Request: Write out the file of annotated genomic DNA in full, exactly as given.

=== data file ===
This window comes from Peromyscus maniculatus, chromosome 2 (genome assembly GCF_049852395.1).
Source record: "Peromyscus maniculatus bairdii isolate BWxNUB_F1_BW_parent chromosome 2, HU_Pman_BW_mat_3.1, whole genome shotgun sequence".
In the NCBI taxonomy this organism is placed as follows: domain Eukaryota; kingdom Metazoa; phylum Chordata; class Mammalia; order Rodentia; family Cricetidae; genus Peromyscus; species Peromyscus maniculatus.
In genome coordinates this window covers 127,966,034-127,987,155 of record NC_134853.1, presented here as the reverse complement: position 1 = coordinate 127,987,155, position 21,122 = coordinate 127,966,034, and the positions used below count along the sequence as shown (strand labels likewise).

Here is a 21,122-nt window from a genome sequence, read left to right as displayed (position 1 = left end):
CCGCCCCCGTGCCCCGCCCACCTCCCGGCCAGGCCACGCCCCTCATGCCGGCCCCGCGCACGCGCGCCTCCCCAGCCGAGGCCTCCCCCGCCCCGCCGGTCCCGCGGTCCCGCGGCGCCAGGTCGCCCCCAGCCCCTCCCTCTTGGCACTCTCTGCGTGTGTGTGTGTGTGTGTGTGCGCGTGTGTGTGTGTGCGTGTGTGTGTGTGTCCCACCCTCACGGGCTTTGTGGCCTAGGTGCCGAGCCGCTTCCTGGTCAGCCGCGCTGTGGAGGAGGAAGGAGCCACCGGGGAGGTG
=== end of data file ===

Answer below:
This window comes from Peromyscus maniculatus, chromosome 2 (genome assembly GCF_049852395.1).
Source record: "Peromyscus maniculatus bairdii isolate BWxNUB_F1_BW_parent chromosome 2, HU_Pman_BW_mat_3.1, whole genome shotgun sequence".
In the NCBI taxonomy this organism is placed as follows: domain Eukaryota; kingdom Metazoa; phylum Chordata; class Mammalia; order Rodentia; family Cricetidae; genus Peromyscus; species Peromyscus maniculatus.
In genome coordinates this window covers 127,966,034-127,987,155 of record NC_134853.1, presented here as the reverse complement: position 1 = coordinate 127,987,155, position 21,122 = coordinate 127,966,034, and the positions used below count along the sequence as shown (strand labels likewise).

Here is a 21,122-nt window from a genome sequence, read left to right as displayed (position 1 = left end):
CCGCCCCCGTGCCCCGCCCACCTCCCGGCCAGGCCACGCCCCTCATGCCGGCCCCGCGCACGCGCGCCTCCCCAGCCGAGGCCTCCCCCGCCCCGCCGGTCCCGCGGTCCCGCGGCGCCAGGTCGCCCCCAGCCCCTCCCTCTTGGCACTCTCTGCGTGTGTGTGTGTGTGTGTGTGCGCGTGTGTGTGTGTGCGTGTGTGTGTGTGTCCCACCCTCACGGGCTTTGTGGCCTAGGTGCCGAGCCGCTTCCTGGTCAGCCGCGCTGTGGAGGAGGAAGGAGCCACCGGGGAGGTG